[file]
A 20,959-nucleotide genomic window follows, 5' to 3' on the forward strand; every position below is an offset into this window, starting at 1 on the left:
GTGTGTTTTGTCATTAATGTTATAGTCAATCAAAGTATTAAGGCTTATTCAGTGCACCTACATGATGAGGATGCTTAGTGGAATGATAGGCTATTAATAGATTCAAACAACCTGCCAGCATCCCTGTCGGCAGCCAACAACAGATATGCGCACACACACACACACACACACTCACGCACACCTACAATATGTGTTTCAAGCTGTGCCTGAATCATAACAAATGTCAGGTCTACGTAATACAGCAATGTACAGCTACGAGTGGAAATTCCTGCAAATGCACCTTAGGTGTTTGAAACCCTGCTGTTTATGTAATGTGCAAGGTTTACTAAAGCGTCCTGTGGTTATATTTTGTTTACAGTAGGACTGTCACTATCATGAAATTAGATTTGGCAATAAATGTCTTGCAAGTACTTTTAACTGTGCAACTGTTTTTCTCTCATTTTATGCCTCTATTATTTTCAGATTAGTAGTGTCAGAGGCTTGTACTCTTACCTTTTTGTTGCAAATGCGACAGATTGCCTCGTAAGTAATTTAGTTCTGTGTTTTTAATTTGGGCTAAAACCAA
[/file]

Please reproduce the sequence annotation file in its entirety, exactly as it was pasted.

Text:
A 20,959-nucleotide genomic window follows, 5' to 3' on the forward strand; every position below is an offset into this window, starting at 1 on the left:
GTGTGTTTTGTCATTAATGTTATAGTCAATCAAAGTATTAAGGCTTATTCAGTGCACCTACATGATGAGGATGCTTAGTGGAATGATAGGCTATTAATAGATTCAAACAACCTGCCAGCATCCCTGTCGGCAGCCAACAACAGATATGCGCACACACACACACACACACACTCACGCACACCTACAATATGTGTTTCAAGCTGTGCCTGAATCATAACAAATGTCAGGTCTACGTAATACAGCAATGTACAGCTACGAGTGGAAATTCCTGCAAATGCACCTTAGGTGTTTGAAACCCTGCTGTTTATGTAATGTGCAAGGTTTACTAAAGCGTCCTGTGGTTATATTTTGTTTACAGTAGGACTGTCACTATCATGAAATTAGATTTGGCAATAAATGTCTTGCAAGTACTTTTAACTGTGCAACTGTTTTTCTCTCATTTTATGCCTCTATTATTTTCAGATTAGTAGTGTCAGAGGCTTGTACTCTTACCTTTTTGTTGCAAATGCGACAGATTGCCTCGTAAGTAATTTAGTTCTGTGTTTTTAATTTGGGCTAAAACCAA